JAMAICA is an island nation in the Caribbean Sea, to the south west of Cuba.
|Country Number (14)||1966||FIRST WAVE|
|Television commenced||6 August 1963|
Television Stations / Channels
Jamaica began its television service in 1963.
There is just one television station: Jamaica Broadcasting Corporation (JBC), a government-owned commercial broadcaster.
Colour transmissions began in 1975 using the NTSC, however Doctor Who never screened in Jamaica in colour.
The principal language of Jamaica is English.
DOCTOR WHO IN JAMAICA
The Stanmark Productions Ltd advertisement from 1966, identifies Jamaica as one of the twelve countries screening Doctor Who in that year.
In DWM, Jamaica is identified in only 15 story Archives: the same list as above, but not S.
Both these totals are slightly inaccurate, as Jamaica also screened R, which is not included in either list.
Stories bought and broadcast
Seventeen stories, 81 episodes:
Jamaica therefore bought all of GROUPs A to E of the William Hartnell stories.
The programme was supplied as 16mm black and white film prints with English soundtracks.
Origin of the Prints?
Trinidad & Tobago and Bermuda are two other Caribbean nations that screened the series only a matter of months earlier than Jamaica; all three countries were serviced by the programme distributor Television International Enterprises Limited / TIE (Programmes) Ltd, so it’s more than likely that Jamaica was sent the same set of prints that had been used in one or both of those countries.
Due to confusing TV listings, the series started either on Thursday, 24 February 1966, or the following week, on 3 March 1966, at 6.00pm.
The TV listings for 24 February records an episode of a series called "Fury" (presumably the 1950s US western series) airing in the 6.00pm slot, but the Sunday, 27 February paper's preview of the upcoming week refers to Doctor Who as being "the second in their new series", and the instalment is named as "THE CAVE OF SKLLS" (sic), making the 3 March episode part two.
It's possible the meaning of "the second in their new series" is that Doctor Who was the second of two new series starting on JBC-TV, and although the episode was billed as "The Cave of Skulls", it was in fact "An Unearthly Child".
If the series did debut on 24 February, then there is an extra airdate at some point during the run. On this basis, we think the series did start on 3 March, and the references to it being "Cave of Skulls" is a mistake.
A couple of episodes were pre-empted due to sporting events coverage, such as cricket, or the Commonwealth Games (in August 1966). For this reason two episodes of The Keys of Marinus aired back to back on 4 August 1966, a fact mentioned in the TV Highlights page of the paper.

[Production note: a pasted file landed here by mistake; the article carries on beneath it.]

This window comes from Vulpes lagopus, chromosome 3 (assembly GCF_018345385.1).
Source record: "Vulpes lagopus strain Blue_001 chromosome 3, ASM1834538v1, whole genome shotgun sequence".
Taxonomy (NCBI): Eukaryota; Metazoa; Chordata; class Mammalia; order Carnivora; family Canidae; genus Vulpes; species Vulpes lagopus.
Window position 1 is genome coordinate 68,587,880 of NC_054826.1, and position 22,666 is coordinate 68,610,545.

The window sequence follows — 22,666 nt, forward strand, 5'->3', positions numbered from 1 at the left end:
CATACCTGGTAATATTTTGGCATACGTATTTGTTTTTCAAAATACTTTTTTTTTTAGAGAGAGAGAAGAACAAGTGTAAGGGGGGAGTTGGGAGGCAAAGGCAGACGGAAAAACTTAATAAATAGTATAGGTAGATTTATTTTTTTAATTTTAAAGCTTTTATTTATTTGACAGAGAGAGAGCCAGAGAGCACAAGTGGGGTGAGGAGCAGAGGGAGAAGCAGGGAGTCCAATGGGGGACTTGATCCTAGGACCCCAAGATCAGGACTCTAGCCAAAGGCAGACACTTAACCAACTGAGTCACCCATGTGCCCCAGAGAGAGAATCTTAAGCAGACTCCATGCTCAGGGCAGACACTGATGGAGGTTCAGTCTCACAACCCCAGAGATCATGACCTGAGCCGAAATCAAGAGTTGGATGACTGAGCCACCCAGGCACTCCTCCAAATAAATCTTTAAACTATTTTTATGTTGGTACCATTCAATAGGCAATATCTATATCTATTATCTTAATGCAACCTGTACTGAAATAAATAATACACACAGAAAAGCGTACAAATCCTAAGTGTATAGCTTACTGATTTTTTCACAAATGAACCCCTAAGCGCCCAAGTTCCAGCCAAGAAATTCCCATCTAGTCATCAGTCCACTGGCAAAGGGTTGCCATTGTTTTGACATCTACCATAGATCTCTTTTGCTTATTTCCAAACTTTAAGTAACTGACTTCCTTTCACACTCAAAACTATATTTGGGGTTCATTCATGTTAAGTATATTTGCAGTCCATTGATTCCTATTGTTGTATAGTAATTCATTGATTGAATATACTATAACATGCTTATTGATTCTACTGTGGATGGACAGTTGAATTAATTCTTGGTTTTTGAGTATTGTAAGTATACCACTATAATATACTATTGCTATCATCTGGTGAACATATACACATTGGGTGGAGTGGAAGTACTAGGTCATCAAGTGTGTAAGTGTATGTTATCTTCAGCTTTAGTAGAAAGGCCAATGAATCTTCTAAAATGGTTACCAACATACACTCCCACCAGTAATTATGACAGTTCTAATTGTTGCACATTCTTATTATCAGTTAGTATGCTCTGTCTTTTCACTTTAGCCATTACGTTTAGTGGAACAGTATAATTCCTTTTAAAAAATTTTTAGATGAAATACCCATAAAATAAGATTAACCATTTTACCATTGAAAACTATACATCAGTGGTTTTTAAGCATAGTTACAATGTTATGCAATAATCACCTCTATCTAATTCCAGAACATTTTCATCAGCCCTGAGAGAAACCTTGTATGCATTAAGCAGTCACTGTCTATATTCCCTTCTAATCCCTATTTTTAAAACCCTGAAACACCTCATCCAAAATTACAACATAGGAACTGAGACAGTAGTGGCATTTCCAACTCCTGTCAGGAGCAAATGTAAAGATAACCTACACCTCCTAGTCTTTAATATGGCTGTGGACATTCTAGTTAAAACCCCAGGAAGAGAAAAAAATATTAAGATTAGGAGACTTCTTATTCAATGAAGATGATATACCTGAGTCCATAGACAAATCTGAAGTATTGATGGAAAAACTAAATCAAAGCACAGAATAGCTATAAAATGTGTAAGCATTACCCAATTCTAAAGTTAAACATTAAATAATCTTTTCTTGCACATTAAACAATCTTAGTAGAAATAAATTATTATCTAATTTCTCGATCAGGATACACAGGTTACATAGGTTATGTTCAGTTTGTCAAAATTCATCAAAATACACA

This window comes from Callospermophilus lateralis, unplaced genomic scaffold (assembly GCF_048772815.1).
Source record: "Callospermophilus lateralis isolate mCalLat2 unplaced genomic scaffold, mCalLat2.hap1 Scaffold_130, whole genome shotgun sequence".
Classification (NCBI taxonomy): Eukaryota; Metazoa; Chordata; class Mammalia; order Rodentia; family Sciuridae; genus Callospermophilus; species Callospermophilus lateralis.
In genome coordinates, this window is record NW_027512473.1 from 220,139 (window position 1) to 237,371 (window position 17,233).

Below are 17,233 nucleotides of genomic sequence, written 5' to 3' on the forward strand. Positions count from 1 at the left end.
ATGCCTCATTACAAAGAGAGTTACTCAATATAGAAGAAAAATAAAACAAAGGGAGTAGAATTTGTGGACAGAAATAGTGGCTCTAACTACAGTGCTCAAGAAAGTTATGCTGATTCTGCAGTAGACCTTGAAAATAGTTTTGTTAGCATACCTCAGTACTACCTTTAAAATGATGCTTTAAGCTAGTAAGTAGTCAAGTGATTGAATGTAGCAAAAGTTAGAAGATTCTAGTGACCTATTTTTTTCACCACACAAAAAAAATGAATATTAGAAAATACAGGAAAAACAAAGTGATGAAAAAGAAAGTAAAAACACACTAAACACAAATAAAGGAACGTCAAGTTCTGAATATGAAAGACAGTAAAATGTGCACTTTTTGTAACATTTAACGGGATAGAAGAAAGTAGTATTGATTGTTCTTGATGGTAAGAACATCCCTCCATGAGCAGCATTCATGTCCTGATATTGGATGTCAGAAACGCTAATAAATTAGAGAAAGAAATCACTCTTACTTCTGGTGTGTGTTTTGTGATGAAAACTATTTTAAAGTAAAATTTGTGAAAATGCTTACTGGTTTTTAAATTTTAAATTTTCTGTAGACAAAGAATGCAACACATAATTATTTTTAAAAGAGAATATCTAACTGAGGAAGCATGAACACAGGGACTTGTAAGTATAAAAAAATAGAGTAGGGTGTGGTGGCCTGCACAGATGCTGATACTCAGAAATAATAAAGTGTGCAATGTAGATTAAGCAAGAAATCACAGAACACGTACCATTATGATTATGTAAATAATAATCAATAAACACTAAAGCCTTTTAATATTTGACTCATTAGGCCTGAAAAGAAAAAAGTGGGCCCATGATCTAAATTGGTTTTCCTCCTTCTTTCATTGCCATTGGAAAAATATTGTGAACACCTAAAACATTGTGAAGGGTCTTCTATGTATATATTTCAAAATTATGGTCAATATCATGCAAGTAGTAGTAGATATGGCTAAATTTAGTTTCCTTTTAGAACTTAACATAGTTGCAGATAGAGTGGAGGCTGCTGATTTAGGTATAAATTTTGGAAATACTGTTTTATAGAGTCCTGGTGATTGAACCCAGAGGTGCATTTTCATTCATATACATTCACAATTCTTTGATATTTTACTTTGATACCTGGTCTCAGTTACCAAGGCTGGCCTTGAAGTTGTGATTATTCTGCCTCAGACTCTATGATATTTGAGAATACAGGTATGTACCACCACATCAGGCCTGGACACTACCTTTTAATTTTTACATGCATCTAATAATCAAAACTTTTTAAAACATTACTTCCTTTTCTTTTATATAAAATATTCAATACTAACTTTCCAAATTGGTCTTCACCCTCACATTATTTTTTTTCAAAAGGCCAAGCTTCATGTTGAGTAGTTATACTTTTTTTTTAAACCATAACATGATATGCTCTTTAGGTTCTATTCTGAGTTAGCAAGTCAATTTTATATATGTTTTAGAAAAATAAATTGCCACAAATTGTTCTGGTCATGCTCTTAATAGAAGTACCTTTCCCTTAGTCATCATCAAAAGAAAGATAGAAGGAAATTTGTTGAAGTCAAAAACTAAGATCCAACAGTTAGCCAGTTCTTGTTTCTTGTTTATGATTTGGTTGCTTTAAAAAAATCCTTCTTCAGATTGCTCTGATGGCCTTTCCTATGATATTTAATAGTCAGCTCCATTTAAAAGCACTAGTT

From 10 September 1966, the series moved to Saturdays (still at 6.00pm), with part six of The Keys of Marinus.
In October 1966, all episodes of The Sensorites were paired and screened back to back (with a timeslot of 5.45pm to 6.30pm), the only other instances in which episodes were doubled-up.
The run ended on Saturday, 25 March 1967, with part four of The Romans.
Two years later on 2 February 1969, the series resumed, now on Sundays at 6.02pm. The first story was The Web Planet. After a 25 week run (no episode aired on Easter Sunday 6 April 1969), the series came to a conclusion on 20 July 1969, with part four of The Time Meddler.
There is no clear record that Jamaica screened Doctor Who again. (Surprisingly, it does not appear to have been one of the nine Caribbean countries that had been offered the series in July 1985 – see Caribbean Sales.)
Fate of the Prints?
The next Caribbean country to air Doctor Who was Barbados, from April 1966. Since both countries were serviced by the programme distributor Television International Enterprises Limited / TIE (Programmes) Ltd, it is likely that Jamaica sent its prints of the 1966-1967 run of Hartnell stories to Barbados.
|← AIRDATES ...... (CLICK ICON TO GO TO TABLE SHOWING EPISODE BREAKDOWN AND AIRDATES)|
TV listings have been obtained from the Kingston, Jamaican newspaper, The Daily Gleaner and Sunday Gleaner.
Listings give the series name as "Dr Who".
As noted above, the 27 February 1966 Sunday paper featured a preview of the new series: "FOR LOVERS OF SCIENCE FICTION". This same article names the first story as "Serial A". A slight misprint also gave the title of the second episode as "THE CAVE OF SKLLS" (sic).
The Sunday 6 March 1966 issue had a brief summary illustrated with a photo of the crew standing around the TARDIS console.
Many of the daily listings were illustrated with a small photo of William Hartnell - one of these was a standard publicity shot, the other being taken from The Romans. None of the episodes was titled within the actual TV listings, but sometimes the title was named in the general TV pages, such as The Reign of Terror in the 5 November 1966 issue.
As noted above, Jamaica did not screen the series again – we checked newspapers for 1985, 1986 and 1987, but there were no further listings; however it should be noted that there were no listings available for Sunday programmes for those years, so it IS possible the series aired on that day...
Jamaica in Doctor Who
- In The Smugglers, one of Captain Pike’s crew was called Jamaica.
- In The Highlanders, Solicitor Grey was planning to ship the Scottish prisoners to work as slaves in Jamaica, Barbados and the West Indies.
- Actor Roy Stewart (Toberman, The Tomb of the Cybermen; Strong Man, Terror of the Autons) was born in Jamaica.